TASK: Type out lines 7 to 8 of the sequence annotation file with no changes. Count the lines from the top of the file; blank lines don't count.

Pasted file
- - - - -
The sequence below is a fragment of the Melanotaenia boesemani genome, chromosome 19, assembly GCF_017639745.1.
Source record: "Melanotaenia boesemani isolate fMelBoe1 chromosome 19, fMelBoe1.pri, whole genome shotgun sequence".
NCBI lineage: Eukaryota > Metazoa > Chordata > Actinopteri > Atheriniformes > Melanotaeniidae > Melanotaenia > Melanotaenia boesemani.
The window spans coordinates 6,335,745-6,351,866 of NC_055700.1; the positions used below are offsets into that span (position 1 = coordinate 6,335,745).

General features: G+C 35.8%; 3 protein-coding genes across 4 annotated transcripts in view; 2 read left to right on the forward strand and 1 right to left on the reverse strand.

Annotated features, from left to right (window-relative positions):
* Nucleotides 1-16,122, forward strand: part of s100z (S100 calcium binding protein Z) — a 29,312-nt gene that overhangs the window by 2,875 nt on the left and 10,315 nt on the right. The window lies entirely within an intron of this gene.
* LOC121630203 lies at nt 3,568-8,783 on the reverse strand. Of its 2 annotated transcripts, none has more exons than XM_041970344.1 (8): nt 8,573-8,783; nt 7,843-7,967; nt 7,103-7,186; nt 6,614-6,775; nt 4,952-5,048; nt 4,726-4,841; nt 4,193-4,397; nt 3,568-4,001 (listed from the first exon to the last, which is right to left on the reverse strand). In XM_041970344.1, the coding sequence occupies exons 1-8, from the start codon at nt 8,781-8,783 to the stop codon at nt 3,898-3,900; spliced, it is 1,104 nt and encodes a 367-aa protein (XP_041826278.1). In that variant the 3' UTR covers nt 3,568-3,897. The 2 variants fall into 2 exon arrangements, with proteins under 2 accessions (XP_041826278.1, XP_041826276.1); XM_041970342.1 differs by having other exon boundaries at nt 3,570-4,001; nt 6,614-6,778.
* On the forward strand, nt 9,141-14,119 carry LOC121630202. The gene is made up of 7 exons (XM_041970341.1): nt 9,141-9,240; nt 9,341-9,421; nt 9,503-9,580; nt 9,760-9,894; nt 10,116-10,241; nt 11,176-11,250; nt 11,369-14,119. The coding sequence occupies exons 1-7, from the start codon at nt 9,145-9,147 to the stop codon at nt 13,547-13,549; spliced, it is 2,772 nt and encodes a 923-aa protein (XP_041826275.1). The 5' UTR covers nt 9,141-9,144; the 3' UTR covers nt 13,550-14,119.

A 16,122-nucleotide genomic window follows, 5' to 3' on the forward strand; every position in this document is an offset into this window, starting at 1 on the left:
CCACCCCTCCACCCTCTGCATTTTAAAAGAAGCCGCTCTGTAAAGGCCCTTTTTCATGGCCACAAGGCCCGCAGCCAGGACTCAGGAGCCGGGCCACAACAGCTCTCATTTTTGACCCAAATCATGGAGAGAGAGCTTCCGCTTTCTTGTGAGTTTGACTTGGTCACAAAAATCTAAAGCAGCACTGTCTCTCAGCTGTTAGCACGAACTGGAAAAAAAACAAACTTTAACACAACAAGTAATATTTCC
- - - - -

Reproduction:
* Nucleotides 1-16,122, forward strand: part of s100z (S100 calcium binding protein Z) — a 29,312-nt gene that overhangs the window by 2,875 nt on the left and 10,315 nt on the right. The window lies entirely within an intron of this gene.
* LOC121630203 lies at nt 3,568-8,783 on the reverse strand. Of its 2 annotated transcripts, none has more exons than XM_041970344.1 (8): nt 8,573-8,783; nt 7,843-7,967; nt 7,103-7,186; nt 6,614-6,775; nt 4,952-5,048; nt 4,726-4,841; nt 4,193-4,397; nt 3,568-4,001 (listed from the first exon to the last, which is right to left on the reverse strand). In XM_041970344.1, the coding sequence occupies exons 1-8, from the start codon at nt 8,781-8,783 to the stop codon at nt 3,898-3,900; spliced, it is 1,104 nt and encodes a 367-aa protein (XP_041826278.1). In that variant the 3' UTR covers nt 3,568-3,897. The 2 variants fall into 2 exon arrangements, with proteins under 2 accessions (XP_041826278.1, XP_041826276.1); XM_041970342.1 differs by having other exon boundaries at nt 3,570-4,001; nt 6,614-6,778.